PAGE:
Hypnotherapy can also be used beyond clinical uses. It can be a form of deep relaxation and focused attention on more specific issues, like public speaking, gaining motivation or developing healthy routines. Through self-hypnosis, people can take themselves into a trance to help regulate their nervous system or think through certain scenarios. For example, Bennett said, if you have a big day coming up or you’re really nervous about something, you can use self-hypnosis to tap into your subconscious and imagine that day or event going exactly as you want. This can help your conscious mind be less anxious or free space in your head to be prepared and ready for what’s to come. Or if you’ve had a particularly off day where you can’t quite put a finger on what’s upsetting you, using self-hypnosis can help you tap into a deeper state where you can try to understand the root cause of your feelings. People can practice self-hypnosis to build on those skills of putting themselves in a trance and use it to customize their experiences from the comfort of home. 


There are numerous factors that differentiate self-hypnosis from practicing meditation, including how each is activated in the brain. “Mindfulness Meditation and Hypnosis in Clinical Practice,” written by Akira Otani, explains that hypnosis is used solely as a clinical tool, whereas mindfulness can also be used as a religious or spiritual ritual. In hypnosis, he writes, “Dissociation is a primary explanatory construct, but decentering is in mindfulness.” Also, suggestion is the central operative mechanism in hypnosis, whereas self-observation is key in mindfulness. 


“The goal of meditation is to mostly decenter yourself and be present, whereas with hypnosis, you’re getting very absorbed in your own experience,” Bennett said. 


As for how each shows up in the brain, Otani writes that the prefrontal cortex is involved in hypnosis and meditation, but the activation level is increased in hypnosis but decreased in mindfulness. Further, both practices involve the default mode network (a system of connected brain areas that show increased activity when a person is not focused on what is happening around them) and the anterior cingulate cortex or ACC (the part of the brain tied to complex cognitive functions like empathy, impulse control, emotion and decision making.) However, while the ACC is disengaged from the prefrontal cortex in hypnosis, their association is strengthened in mindfulness.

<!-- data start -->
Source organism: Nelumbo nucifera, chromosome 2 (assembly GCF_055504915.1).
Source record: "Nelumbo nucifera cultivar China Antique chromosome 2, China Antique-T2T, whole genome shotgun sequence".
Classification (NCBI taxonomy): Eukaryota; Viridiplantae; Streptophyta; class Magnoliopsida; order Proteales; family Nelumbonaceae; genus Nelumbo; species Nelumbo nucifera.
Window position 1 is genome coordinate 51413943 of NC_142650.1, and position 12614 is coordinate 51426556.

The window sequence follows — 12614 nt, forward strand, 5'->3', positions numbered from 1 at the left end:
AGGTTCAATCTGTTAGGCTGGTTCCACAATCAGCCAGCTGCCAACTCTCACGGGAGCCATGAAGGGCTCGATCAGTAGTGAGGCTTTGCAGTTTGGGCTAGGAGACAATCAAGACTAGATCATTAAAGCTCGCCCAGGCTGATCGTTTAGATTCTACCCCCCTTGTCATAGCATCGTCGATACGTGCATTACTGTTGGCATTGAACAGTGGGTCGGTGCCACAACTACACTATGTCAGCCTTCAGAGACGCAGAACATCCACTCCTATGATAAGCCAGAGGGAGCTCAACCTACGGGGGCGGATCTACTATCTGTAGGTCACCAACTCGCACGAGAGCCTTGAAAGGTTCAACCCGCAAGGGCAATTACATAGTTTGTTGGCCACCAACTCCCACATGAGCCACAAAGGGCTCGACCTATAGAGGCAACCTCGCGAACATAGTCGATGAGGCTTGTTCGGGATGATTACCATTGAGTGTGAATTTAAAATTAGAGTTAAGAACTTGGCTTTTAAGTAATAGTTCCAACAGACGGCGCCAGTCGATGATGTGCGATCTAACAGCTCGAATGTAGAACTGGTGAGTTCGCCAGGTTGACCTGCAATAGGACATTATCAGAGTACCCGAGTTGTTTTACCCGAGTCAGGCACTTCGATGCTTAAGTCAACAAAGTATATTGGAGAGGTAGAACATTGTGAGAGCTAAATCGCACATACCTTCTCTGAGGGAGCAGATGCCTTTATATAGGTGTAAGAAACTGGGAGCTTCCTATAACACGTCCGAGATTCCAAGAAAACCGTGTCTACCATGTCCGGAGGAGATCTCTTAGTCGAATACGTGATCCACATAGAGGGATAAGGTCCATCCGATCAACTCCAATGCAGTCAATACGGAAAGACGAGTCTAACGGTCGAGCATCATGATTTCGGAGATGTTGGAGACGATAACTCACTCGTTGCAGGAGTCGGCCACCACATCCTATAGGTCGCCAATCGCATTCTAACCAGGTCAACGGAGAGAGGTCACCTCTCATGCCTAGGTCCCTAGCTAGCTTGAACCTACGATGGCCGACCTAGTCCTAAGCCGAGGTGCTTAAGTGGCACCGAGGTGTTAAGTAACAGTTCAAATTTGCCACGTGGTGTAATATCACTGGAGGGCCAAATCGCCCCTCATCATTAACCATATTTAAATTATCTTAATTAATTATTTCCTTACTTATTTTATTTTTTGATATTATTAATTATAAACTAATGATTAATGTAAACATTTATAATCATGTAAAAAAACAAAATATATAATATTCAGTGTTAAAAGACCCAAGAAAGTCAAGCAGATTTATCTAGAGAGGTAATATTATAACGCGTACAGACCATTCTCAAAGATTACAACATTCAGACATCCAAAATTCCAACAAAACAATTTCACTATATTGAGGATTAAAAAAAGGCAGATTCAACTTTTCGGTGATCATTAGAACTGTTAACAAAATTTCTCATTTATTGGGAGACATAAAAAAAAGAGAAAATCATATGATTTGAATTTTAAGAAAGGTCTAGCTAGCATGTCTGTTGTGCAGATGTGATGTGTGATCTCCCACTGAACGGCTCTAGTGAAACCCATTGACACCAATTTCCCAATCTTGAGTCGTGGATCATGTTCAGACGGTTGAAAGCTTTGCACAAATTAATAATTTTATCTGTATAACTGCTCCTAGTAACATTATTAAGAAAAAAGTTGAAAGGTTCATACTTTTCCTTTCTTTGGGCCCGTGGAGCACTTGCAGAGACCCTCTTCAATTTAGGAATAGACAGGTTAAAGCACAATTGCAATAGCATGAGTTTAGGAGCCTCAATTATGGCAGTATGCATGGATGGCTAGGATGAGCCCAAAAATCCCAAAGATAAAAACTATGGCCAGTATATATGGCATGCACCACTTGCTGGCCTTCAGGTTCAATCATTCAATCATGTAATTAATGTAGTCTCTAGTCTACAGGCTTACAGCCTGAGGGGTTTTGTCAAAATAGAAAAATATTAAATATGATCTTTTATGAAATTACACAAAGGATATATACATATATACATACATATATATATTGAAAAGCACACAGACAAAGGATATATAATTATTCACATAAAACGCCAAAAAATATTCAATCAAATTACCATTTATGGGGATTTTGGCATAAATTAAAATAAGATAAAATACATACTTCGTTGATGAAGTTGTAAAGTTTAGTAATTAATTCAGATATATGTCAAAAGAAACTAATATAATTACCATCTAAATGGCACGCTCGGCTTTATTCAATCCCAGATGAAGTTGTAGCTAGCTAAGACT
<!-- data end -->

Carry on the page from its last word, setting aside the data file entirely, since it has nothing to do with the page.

Myths, debunked


There are many misconceptions surrounding clinical hypnosis, mostly due to how people see it on TV or in crowd work at a comedy show. But when it’s used for medical and psychological treatments, it’s not exactly what you might expect. Bennett said it may feel unremarkable in the moment and during the process, but the emotional relief and sense of relaxation is typically felt once the session is over. In more complex sessions, such as dealing with trauma or PTSD, she said people often come out of the trance feeling “regulated emotionally but tired.” After the fact, it can feel empowering to understand why you’re experiencing a certain problem and the ways you respond, and then see your behavior start to change in your own life. In lighter sessions of hypnotherapy, people often experience feeling as if they just took an eight-hour nap, she said. Physically, the body responds to hypnosis by releasing unwanted tension in certain areas and feeling refreshed. 


One of the most common myths is that you go unconscious or fall asleep during hypnosis. However, Bennett clarified, most people remember everything from their trance. Sometimes, people say they didn’t feel like they were in a trance, but once it’s over, they find they can’t remember everything that was said or happened. After she reminds them of her suggestions, they usually remember.